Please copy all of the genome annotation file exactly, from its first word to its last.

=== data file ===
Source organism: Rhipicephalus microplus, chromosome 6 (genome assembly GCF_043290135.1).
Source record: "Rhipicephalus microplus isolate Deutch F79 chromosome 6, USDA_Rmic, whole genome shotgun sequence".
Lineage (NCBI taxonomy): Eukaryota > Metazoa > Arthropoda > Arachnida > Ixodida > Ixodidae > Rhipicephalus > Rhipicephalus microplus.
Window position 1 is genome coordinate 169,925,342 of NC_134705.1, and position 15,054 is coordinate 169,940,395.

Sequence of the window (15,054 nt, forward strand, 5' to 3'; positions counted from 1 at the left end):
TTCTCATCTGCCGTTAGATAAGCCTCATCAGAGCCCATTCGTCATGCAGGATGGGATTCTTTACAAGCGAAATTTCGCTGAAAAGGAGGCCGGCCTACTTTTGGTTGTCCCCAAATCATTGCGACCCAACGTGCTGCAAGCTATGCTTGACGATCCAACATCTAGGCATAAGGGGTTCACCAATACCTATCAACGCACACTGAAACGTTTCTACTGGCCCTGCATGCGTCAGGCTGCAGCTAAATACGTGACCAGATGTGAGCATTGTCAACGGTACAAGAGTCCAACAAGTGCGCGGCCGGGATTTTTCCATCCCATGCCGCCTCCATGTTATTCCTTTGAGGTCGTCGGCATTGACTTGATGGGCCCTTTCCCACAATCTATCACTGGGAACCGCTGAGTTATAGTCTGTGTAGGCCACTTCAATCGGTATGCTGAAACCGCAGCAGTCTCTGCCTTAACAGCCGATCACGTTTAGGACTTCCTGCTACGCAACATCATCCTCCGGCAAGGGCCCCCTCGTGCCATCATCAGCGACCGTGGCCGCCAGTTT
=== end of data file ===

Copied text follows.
Source organism: Rhipicephalus microplus, chromosome 6 (genome assembly GCF_043290135.1).
Source record: "Rhipicephalus microplus isolate Deutch F79 chromosome 6, USDA_Rmic, whole genome shotgun sequence".
Lineage (NCBI taxonomy): Eukaryota > Metazoa > Arthropoda > Arachnida > Ixodida > Ixodidae > Rhipicephalus > Rhipicephalus microplus.
Window position 1 is genome coordinate 169,925,342 of NC_134705.1, and position 15,054 is coordinate 169,940,395.

Sequence of the window (15,054 nt, forward strand, 5' to 3'; positions counted from 1 at the left end):
TTCTCATCTGCCGTTAGATAAGCCTCATCAGAGCCCATTCGTCATGCAGGATGGGATTCTTTACAAGCGAAATTTCGCTGAAAAGGAGGCCGGCCTACTTTTGGTTGTCCCCAAATCATTGCGACCCAACGTGCTGCAAGCTATGCTTGACGATCCAACATCTAGGCATAAGGGGTTCACCAATACCTATCAACGCACACTGAAACGTTTCTACTGGCCCTGCATGCGTCAGGCTGCAGCTAAATACGTGACCAGATGTGAGCATTGTCAACGGTACAAGAGTCCAACAAGTGCGCGGCCGGGATTTTTCCATCCCATGCCGCCTCCATGTTATTCCTTTGAGGTCGTCGGCATTGACTTGATGGGCCCTTTCCCACAATCTATCACTGGGAACCGCTGAGTTATAGTCTGTGTAGGCCACTTCAATCGGTATGCTGAAACCGCAGCAGTCTCTGCCTTAACAGCCGATCACGTTTAGGACTTCCTGCTACGCAACATCATCCTCCGGCAAGGGCCCCCTCGTGCCATCATCAGCGACCGTGGCCGCCAGTTT